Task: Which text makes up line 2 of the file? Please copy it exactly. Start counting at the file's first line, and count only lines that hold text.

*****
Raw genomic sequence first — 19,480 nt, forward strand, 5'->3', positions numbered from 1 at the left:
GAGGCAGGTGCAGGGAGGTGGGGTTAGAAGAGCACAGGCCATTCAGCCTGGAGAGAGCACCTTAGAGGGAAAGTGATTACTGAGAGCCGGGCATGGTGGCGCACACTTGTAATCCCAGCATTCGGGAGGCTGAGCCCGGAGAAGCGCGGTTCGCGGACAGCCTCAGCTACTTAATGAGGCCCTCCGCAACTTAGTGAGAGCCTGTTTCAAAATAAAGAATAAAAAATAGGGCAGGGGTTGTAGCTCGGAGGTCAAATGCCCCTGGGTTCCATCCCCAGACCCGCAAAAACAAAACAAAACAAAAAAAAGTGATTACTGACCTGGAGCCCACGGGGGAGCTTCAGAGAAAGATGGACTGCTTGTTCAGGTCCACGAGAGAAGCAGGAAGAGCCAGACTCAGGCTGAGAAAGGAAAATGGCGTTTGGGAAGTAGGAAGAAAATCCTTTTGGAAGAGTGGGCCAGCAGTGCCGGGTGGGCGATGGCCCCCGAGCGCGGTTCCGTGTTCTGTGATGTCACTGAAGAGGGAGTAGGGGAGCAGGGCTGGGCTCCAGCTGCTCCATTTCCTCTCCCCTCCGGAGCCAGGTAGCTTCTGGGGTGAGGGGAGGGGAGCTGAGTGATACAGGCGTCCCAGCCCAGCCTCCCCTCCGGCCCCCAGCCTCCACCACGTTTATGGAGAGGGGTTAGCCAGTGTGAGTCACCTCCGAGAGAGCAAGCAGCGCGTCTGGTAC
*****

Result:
GAGGCAGGTGCAGGGAGGTGGGGTTAGAAGAGCACAGGCCATTCAGCCTGGAGAGAGCACCTTAGAGGGAAAGTGATTACTGAGAGCCGGGCATGGTGGCGCACACTTGTAATCCCAGCATTCGGGAGGCTGAGCCCGGAGAAGCGCGGTTCGCGGACAGCCTCAGCTACTTAATGAGGCCCTCCGCAACTTAGTGAGAGCCTGTTTCAAAATAAAGAATAAAAAATAGGGCAGGGGTTGTAGCTCGGAGGTCAAATGCCCCTGGGTTCCATCCCCAGACCCGCAAAAACAAAACAAAACAAAAAAAAGTGATTACTGACCTGGAGCCCACGGGGGAGCTTCAGAGAAAGATGGACTGCTTGTTCAGGTCCACGAGAGAAGCAGGAAGAGCCAGACTCAGGCTGAGAAAGGAAAATGGCGTTTGGGAAGTAGGAAGAAAATCCTTTTGGAAGAGTGGGCCAGCAGTGCCGGGTGGGCGATGGCCCCCGAGCGCGGTTCCGTGTTCTGTGATGTCACTGAAGAGGGAGTAGGGGAGCAGGGCTGGGCTCCAGCTGCTCCATTTCCTCTCCCCTCCGGAGCCAGGTAGCTTCTGGGGTGAGGGGAGGGGAGCTGAGTGATACAGGCGTCCCAGCCCAGCCTCCCCTCCGGCCCCCAGCCTCCACCACGTTTATGGAGAGGGGTTAGCCAGTGTGAGTCACCTCCGAGAGAGCAAGCAGCGCGTCTGGTAC